Friday, August 29, 2014

Floating Forests

Floating Forests is one the newest Zooniverse projects. You are required to set up a username/password, but if you have already tried Seafloor Explorer or Snapshot Serengeti (previous citizen science features on the blog: here, here) then you already have a username!

Floating Forest entry screen
 In this citizen science project, they are utilizing satellite imagery to measure the density of giant kelp (Macrocystis proifera). Giant kelp is an incredible algae, it can grow up to a foot a day, hosts a wealth of biodiversity in and under its fronds, and most importantly (for this project) it can be seen from space. I learned to SCUBA dive in the kelp forests of California so this project hits close to home for me. I love spending my clicks on something that is actually helping a habitat I adore.

See the green in the ocean, that's the kelp!

According to their about page, the images provided are from the Landsat satellite's and were captured every 16 days since 1984. Needless to say, they have a lot of images! Since computer processing has proven to be tricky, human eyes and time are required to process all of these images. That's where you come in!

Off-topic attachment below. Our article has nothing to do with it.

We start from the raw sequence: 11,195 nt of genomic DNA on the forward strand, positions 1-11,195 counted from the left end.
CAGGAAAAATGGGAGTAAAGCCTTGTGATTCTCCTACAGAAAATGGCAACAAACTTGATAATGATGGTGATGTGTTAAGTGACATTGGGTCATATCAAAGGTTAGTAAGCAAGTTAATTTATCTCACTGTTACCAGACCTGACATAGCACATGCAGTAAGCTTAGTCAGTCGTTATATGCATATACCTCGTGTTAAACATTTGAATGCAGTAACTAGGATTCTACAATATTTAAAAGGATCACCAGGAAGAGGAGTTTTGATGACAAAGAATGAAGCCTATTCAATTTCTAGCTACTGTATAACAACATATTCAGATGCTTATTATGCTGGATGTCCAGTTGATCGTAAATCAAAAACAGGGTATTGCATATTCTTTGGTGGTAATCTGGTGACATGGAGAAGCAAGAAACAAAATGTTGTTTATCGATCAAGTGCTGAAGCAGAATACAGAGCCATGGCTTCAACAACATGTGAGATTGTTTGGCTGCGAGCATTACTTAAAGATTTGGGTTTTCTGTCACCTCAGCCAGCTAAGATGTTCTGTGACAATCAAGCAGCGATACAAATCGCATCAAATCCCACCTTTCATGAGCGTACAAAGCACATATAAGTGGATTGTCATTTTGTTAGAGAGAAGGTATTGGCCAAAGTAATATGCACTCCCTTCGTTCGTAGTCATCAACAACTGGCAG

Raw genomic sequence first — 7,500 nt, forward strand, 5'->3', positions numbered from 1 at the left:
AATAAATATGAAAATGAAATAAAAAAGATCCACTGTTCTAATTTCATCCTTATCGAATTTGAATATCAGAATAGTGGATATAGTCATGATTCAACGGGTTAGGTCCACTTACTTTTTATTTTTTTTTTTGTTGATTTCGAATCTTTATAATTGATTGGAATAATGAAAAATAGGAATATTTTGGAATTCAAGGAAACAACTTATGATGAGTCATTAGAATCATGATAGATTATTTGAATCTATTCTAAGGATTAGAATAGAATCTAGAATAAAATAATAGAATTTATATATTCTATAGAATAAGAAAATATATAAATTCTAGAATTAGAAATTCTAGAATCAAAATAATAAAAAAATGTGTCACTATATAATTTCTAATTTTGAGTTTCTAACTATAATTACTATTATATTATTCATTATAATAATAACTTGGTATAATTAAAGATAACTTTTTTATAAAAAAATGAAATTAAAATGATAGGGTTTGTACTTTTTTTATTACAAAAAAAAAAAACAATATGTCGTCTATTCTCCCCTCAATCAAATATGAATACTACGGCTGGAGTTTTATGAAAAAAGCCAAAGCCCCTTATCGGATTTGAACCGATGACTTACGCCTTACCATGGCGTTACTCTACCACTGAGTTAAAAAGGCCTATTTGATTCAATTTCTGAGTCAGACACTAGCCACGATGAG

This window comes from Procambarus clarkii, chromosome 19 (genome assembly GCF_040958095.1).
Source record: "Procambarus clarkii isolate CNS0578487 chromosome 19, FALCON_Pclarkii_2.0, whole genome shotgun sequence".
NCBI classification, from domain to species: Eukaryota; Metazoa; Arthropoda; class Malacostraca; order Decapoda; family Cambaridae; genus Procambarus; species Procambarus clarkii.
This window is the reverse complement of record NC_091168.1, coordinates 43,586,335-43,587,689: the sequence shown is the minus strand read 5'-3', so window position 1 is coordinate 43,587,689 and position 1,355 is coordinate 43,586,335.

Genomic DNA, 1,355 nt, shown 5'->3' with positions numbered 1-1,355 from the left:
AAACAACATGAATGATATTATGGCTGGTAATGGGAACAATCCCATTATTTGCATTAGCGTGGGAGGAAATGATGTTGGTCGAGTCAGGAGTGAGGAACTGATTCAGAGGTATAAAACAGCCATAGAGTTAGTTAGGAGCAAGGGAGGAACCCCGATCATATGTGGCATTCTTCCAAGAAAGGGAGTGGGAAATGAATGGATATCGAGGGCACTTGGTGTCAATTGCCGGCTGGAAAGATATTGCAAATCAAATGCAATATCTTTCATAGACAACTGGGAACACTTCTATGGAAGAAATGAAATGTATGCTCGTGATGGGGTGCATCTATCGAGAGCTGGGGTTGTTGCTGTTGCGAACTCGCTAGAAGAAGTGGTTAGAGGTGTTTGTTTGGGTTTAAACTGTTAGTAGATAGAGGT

I have been playing around with Floating Forests for a few weeks, since they launched actually. The interface is very simple, just click and drag your mouse around any kelp you see, then hit the cloud button if there are clouds, and when finished click next image. One of the only annoyances I have is the amount of non-ocean images. Due to the way they get the photos, they have to be sliced up into squares and some of the squares will end up being nothing but landmass. There are also some where the cloud cover is too thick to see the surface of the Earth (and some of those photos are really neat) or where the satellite image was corrupted. This is to be expected with satellite imagery. Some days I get on and I hit a run of photos where I see kelp in almost every one for an hour, others I spend an hour and never see any kelp.

This is a nice way to pass the time and add to the scientific knowledge at the same time. It can get a little boring, so I do not recommend it for younger kids. But I do recommend showing them Blue Planet's Shallow Seas episode which features kelp forests. It is full of amazing videography, exposing the beauty and importance of these habitats.

I'd love to hear your thoughts on this and other citizen science sites. Have you ever used one? Do you think they are good ideas?

Wednesday, August 27, 2014

Why Plants?

The combination of the first class topic of Why Study Plants in Plant Molecular Biology and two hashtags (#IAmAScientistBecause and #IAmABotanist) on Twitter yesterday has made me reflective and contemplative. This post is longer than usual, so I hid it behind the cut.

Monday, August 25, 2014

So it begins...

Today was the first day of classes at my Uni. My classes are on T/Th, both the student and instructor one. At noon I have to be on the other side of campus from the lab to take my course. I am very excited about this course, Plant Molecular Biology! Woo plants!!! Three exams and 12 quizzes, so there will be a little stress but overall I am very excited. This course ends at 1:15.